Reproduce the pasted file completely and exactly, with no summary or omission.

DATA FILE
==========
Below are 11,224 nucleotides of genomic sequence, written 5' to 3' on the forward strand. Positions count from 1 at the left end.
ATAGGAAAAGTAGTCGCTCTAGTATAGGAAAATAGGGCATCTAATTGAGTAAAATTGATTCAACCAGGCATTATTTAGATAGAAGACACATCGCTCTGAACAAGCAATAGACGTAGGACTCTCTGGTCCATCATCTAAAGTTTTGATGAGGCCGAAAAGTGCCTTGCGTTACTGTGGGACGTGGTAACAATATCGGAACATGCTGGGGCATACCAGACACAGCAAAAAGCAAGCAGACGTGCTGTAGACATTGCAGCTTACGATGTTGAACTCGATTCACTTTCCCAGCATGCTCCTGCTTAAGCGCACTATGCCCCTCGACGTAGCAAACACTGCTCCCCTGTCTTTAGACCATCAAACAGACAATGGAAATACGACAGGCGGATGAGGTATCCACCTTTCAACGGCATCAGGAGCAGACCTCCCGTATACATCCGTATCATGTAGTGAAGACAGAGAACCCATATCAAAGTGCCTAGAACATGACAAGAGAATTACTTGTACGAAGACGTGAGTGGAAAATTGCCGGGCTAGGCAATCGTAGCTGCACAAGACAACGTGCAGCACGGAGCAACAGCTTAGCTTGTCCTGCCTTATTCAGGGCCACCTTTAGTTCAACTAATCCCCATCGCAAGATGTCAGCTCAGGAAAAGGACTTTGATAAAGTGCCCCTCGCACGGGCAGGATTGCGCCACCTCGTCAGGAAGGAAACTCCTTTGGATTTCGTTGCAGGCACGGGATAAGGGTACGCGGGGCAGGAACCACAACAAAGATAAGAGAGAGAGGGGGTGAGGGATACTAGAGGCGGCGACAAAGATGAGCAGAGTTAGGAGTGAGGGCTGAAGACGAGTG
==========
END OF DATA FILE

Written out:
Below are 11,224 nucleotides of genomic sequence, written 5' to 3' on the forward strand. Positions count from 1 at the left end.
ATAGGAAAAGTAGTCGCTCTAGTATAGGAAAATAGGGCATCTAATTGAGTAAAATTGATTCAACCAGGCATTATTTAGATAGAAGACACATCGCTCTGAACAAGCAATAGACGTAGGACTCTCTGGTCCATCATCTAAAGTTTTGATGAGGCCGAAAAGTGCCTTGCGTTACTGTGGGACGTGGTAACAATATCGGAACATGCTGGGGCATACCAGACACAGCAAAAAGCAAGCAGACGTGCTGTAGACATTGCAGCTTACGATGTTGAACTCGATTCACTTTCCCAGCATGCTCCTGCTTAAGCGCACTATGCCCCTCGACGTAGCAAACACTGCTCCCCTGTCTTTAGACCATCAAACAGACAATGGAAATACGACAGGCGGATGAGGTATCCACCTTTCAACGGCATCAGGAGCAGACCTCCCGTATACATCCGTATCATGTAGTGAAGACAGAGAACCCATATCAAAGTGCCTAGAACATGACAAGAGAATTACTTGTACGAAGACGTGAGTGGAAAATTGCCGGGCTAGGCAATCGTAGCTGCACAAGACAACGTGCAGCACGGAGCAACAGCTTAGCTTGTCCTGCCTTATTCAGGGCCACCTTTAGTTCAACTAATCCCCATCGCAAGATGTCAGCTCAGGAAAAGGACTTTGATAAAGTGCCCCTCGCACGGGCAGGATTGCGCCACCTCGTCAGGAAGGAAACTCCTTTGGATTTCGTTGCAGGCACGGGATAAGGGTACGCGGGGCAGGAACCACAACAAAGATAAGAGAGAGAGGGGGTGAGGGATACTAGAGGCGGCGACAAAGATGAGCAGAGTTAGGAGTGAGGGCTGAAGACGAGTG